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Re: Some licensing questions regarding celestia

Quoting Don Armstrong (don@donarmstrong.com):

> 17 USC 106 (3) lists four ways for a copy to be distributed. [...]

If you think 17 USC limits the means of distribution of a copyrighted
work's instance to only four, and somehow precludes for software
anything other that sale or lease, then I think you have an extremely
active imagination.

_Obviously_ the Copyright Act in no wise addresses, let alone restricts,
the ways in which works may be distributed.  Be serious.

> In such a case, the licensor has no more rights than granted to him by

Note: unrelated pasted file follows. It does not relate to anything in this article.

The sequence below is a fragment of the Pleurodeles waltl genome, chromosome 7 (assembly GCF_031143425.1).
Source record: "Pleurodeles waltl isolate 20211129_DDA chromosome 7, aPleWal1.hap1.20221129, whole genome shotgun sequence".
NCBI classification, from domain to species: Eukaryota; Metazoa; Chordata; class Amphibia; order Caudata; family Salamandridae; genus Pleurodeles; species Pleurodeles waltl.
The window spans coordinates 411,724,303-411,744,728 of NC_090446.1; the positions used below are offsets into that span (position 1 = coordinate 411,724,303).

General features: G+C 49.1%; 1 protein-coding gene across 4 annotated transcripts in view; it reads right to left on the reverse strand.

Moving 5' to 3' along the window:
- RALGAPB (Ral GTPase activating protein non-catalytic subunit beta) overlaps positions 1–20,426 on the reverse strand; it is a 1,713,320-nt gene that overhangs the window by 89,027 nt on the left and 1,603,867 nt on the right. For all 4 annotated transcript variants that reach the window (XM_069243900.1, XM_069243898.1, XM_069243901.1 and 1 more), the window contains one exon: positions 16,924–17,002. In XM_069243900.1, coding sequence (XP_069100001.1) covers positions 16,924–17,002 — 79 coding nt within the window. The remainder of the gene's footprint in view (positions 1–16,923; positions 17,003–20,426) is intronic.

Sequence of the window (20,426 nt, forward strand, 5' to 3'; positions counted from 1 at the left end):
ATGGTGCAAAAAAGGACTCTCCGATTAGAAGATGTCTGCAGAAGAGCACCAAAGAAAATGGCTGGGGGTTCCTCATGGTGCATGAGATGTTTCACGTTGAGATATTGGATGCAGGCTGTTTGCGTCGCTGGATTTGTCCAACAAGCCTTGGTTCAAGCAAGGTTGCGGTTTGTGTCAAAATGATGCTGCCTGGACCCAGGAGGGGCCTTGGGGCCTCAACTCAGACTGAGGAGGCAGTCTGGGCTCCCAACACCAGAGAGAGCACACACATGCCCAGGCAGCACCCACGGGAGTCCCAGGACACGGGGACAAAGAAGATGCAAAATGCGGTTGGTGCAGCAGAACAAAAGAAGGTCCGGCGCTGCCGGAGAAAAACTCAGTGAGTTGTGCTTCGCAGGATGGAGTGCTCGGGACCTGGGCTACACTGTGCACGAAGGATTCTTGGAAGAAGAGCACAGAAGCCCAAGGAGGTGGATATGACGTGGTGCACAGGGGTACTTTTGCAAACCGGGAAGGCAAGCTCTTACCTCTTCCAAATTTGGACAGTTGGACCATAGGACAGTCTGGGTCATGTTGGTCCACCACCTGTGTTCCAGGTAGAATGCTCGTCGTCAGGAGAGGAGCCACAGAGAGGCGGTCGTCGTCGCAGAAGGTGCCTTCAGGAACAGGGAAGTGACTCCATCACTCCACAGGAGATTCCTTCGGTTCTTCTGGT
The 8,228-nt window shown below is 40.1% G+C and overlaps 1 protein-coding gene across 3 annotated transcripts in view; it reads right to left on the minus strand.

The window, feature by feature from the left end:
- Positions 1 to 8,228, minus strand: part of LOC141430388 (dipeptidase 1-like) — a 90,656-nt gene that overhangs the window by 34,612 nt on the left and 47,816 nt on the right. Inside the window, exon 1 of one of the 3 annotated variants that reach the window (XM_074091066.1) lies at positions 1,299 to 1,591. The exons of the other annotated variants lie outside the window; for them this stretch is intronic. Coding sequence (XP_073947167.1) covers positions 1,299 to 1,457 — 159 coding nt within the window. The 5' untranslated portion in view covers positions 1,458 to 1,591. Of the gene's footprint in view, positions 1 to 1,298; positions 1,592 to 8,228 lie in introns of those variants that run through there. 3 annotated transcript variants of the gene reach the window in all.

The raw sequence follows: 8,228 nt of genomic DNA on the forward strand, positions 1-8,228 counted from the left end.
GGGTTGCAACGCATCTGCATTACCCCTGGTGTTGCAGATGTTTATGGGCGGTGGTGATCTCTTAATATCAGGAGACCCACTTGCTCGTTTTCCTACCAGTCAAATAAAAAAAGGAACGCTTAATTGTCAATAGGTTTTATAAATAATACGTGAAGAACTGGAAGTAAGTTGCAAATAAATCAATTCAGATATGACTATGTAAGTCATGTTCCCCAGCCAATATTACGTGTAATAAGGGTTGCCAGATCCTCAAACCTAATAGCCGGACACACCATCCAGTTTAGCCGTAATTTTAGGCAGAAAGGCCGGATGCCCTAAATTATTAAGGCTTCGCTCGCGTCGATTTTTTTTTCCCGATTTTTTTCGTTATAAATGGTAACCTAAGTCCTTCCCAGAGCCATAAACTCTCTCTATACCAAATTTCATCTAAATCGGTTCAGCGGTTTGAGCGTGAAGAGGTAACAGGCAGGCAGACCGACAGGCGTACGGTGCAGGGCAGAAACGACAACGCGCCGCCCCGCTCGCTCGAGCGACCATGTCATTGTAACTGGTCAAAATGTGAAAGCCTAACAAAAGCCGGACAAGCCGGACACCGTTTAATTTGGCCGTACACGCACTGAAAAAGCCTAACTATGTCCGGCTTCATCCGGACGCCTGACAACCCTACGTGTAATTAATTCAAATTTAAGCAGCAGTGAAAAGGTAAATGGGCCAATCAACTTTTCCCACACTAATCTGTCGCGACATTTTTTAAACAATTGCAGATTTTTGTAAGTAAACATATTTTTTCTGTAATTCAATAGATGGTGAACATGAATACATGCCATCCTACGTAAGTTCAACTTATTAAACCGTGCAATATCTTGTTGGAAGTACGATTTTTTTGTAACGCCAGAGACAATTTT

> copyright law.

Well, duh.

> If there is no privity, there can be no contract, therefore the
> rights granted are granted by statute.

That is a non-sequitur, and you are begging the question:  Open-source
licences such as GPLv2 and the BSD licence are _founded_ in the
assumption that licensors may grant rights above and beyond the
statutory ones, with attached conditions.

> Perhaps I'm missing some key point, but I don't see how we can use
> such software save under a valid license or leasing agreement persuant
> to section 106 (3) and following the legal forms of a lease.

Yes, you are indeed missing a key point.

Sorry, but this has become tedious.

Cheers,                                         kill -9 them all.               
Rick Moen                                       Let init sort it out.           

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